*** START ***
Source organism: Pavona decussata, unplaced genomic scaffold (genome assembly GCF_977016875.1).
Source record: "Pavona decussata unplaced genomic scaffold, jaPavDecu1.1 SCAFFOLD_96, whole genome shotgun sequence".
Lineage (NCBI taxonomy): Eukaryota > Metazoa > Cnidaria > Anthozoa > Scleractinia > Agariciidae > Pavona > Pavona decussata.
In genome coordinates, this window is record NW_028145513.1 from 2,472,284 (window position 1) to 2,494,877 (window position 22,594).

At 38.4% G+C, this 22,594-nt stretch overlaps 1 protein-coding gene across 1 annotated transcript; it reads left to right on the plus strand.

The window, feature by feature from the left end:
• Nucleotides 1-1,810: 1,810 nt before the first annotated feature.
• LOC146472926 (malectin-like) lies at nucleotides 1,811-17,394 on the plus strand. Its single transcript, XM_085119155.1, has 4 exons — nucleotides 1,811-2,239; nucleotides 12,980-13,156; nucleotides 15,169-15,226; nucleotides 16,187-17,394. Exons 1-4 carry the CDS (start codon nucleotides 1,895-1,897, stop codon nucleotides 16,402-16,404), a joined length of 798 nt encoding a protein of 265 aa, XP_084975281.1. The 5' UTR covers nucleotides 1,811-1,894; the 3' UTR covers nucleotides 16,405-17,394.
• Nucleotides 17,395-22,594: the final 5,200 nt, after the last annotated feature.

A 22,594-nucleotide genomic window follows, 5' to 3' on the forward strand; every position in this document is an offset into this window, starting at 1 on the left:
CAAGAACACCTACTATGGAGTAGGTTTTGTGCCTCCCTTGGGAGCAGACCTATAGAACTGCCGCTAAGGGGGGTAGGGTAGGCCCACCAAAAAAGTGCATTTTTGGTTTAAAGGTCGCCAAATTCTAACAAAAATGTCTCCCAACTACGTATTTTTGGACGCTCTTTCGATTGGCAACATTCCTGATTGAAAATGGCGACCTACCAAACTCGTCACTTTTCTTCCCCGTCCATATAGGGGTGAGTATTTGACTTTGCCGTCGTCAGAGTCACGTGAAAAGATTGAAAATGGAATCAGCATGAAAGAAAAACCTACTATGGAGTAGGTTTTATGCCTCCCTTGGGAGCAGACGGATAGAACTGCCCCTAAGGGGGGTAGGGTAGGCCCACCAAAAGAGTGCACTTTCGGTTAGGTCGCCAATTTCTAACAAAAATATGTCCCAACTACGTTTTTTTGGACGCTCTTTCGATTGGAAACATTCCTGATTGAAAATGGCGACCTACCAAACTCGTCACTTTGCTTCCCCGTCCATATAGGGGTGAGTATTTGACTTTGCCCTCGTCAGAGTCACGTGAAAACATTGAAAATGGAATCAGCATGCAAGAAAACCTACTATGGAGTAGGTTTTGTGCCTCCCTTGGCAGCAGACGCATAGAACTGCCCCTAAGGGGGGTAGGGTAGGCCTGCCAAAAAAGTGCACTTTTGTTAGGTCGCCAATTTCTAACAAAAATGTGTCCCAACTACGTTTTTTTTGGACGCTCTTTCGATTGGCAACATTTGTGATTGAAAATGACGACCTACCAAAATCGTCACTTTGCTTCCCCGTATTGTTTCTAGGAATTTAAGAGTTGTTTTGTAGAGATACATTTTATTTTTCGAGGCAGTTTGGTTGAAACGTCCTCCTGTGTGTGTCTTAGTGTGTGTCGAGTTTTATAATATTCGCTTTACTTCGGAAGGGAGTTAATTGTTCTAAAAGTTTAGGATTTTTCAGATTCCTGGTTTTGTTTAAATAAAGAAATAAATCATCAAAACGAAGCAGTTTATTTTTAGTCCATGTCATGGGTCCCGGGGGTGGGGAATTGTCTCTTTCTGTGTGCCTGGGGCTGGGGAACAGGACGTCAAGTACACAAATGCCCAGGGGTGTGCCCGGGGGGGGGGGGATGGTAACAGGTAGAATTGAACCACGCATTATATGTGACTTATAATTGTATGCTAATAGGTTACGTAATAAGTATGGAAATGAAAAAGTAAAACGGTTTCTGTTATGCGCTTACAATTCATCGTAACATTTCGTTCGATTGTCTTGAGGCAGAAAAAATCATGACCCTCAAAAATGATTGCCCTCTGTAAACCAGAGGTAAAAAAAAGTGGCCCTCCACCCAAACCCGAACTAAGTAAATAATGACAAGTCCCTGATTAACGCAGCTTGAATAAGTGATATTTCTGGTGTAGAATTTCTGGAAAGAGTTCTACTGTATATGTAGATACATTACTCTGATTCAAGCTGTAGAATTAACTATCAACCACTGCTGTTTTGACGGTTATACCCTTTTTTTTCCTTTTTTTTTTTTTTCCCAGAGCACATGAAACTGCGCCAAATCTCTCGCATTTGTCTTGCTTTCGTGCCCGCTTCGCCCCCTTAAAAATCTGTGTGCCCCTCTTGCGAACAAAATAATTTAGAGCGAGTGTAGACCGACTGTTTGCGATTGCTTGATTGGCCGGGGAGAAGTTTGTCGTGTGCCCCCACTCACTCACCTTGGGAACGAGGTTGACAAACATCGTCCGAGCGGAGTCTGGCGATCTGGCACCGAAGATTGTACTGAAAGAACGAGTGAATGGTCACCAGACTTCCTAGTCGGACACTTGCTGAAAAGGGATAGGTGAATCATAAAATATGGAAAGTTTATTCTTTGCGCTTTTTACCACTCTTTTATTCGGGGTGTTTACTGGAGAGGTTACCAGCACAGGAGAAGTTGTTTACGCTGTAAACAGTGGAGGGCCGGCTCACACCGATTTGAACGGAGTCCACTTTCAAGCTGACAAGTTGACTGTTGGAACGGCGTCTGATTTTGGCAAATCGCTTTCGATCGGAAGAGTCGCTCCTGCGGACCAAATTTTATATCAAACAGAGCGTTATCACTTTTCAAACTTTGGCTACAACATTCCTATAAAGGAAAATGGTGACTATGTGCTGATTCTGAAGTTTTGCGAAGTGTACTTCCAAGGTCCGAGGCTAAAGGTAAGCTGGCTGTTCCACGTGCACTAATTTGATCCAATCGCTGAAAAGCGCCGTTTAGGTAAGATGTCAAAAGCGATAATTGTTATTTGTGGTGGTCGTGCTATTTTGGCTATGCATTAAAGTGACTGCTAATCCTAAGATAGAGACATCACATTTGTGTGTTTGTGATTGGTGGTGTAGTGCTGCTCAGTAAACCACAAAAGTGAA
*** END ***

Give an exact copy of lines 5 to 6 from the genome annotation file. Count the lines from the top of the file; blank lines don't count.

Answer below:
At 38.4% G+C, this 22,594-nt stretch overlaps 1 protein-coding gene across 1 annotated transcript; it reads left to right on the plus strand.

The window, feature by feature from the left end: